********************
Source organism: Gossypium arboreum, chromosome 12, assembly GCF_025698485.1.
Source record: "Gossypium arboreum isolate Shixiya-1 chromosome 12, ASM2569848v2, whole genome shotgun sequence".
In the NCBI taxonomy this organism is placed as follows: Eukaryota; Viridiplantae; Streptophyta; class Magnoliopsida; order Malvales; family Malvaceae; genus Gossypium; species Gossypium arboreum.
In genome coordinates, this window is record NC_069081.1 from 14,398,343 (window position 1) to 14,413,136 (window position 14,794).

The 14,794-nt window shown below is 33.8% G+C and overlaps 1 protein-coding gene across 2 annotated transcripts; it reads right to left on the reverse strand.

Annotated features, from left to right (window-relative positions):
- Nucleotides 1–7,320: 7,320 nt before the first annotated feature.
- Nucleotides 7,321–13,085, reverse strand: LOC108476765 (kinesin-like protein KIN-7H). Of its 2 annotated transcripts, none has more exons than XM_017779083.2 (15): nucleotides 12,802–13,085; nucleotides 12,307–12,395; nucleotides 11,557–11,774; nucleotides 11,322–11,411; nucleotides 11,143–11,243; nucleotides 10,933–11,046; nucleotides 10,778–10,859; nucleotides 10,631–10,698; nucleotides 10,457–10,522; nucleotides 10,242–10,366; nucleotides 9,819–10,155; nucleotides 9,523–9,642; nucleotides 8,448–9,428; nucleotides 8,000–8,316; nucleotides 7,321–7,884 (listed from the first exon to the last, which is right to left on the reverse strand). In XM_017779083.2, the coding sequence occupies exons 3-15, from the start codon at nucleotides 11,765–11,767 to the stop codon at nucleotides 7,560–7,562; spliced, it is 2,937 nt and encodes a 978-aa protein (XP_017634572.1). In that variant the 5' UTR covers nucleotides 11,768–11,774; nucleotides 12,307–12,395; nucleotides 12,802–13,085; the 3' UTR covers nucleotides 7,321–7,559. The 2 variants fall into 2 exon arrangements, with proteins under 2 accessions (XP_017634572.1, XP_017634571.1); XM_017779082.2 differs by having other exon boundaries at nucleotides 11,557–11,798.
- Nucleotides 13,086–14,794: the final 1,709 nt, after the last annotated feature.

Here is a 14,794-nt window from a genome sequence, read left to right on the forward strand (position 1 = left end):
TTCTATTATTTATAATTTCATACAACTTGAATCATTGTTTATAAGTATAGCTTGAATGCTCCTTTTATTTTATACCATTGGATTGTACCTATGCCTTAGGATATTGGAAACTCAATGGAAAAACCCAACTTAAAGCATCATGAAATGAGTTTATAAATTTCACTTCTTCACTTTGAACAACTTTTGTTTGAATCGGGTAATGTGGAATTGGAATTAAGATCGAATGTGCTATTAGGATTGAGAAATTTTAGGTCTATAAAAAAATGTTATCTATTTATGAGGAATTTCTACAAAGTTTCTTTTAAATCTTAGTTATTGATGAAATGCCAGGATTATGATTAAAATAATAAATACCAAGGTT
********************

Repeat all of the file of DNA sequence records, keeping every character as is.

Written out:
Source organism: Gossypium arboreum, chromosome 12, assembly GCF_025698485.1.
Source record: "Gossypium arboreum isolate Shixiya-1 chromosome 12, ASM2569848v2, whole genome shotgun sequence".
In the NCBI taxonomy this organism is placed as follows: Eukaryota; Viridiplantae; Streptophyta; class Magnoliopsida; order Malvales; family Malvaceae; genus Gossypium; species Gossypium arboreum.
In genome coordinates, this window is record NC_069081.1 from 14,398,343 (window position 1) to 14,413,136 (window position 14,794).

The 14,794-nt window shown below is 33.8% G+C and overlaps 1 protein-coding gene across 2 annotated transcripts; it reads right to left on the reverse strand.

Annotated features, from left to right (window-relative positions):
- Nucleotides 1–7,320: 7,320 nt before the first annotated feature.
- Nucleotides 7,321–13,085, reverse strand: LOC108476765 (kinesin-like protein KIN-7H). Of its 2 annotated transcripts, none has more exons than XM_017779083.2 (15): nucleotides 12,802–13,085; nucleotides 12,307–12,395; nucleotides 11,557–11,774; nucleotides 11,322–11,411; nucleotides 11,143–11,243; nucleotides 10,933–11,046; nucleotides 10,778–10,859; nucleotides 10,631–10,698; nucleotides 10,457–10,522; nucleotides 10,242–10,366; nucleotides 9,819–10,155; nucleotides 9,523–9,642; nucleotides 8,448–9,428; nucleotides 8,000–8,316; nucleotides 7,321–7,884 (listed from the first exon to the last, which is right to left on the reverse strand). In XM_017779083.2, the coding sequence occupies exons 3-15, from the start codon at nucleotides 11,765–11,767 to the stop codon at nucleotides 7,560–7,562; spliced, it is 2,937 nt and encodes a 978-aa protein (XP_017634572.1). In that variant the 5' UTR covers nucleotides 11,768–11,774; nucleotides 12,307–12,395; nucleotides 12,802–13,085; the 3' UTR covers nucleotides 7,321–7,559. The 2 variants fall into 2 exon arrangements, with proteins under 2 accessions (XP_017634572.1, XP_017634571.1); XM_017779082.2 differs by having other exon boundaries at nucleotides 11,557–11,798.
- Nucleotides 13,086–14,794: the final 1,709 nt, after the last annotated feature.

Here is a 14,794-nt window from a genome sequence, read left to right on the forward strand (position 1 = left end):
TTCTATTATTTATAATTTCATACAACTTGAATCATTGTTTATAAGTATAGCTTGAATGCTCCTTTTATTTTATACCATTGGATTGTACCTATGCCTTAGGATATTGGAAACTCAATGGAAAAACCCAACTTAAAGCATCATGAAATGAGTTTATAAATTTCACTTCTTCACTTTGAACAACTTTTGTTTGAATCGGGTAATGTGGAATTGGAATTAAGATCGAATGTGCTATTAGGATTGAGAAATTTTAGGTCTATAAAAAAATGTTATCTATTTATGAGGAATTTCTACAAAGTTTCTTTTAAATCTTAGTTATTGATGAAATGCCAGGATTATGATTAAAATAATAAATACCAAGGTT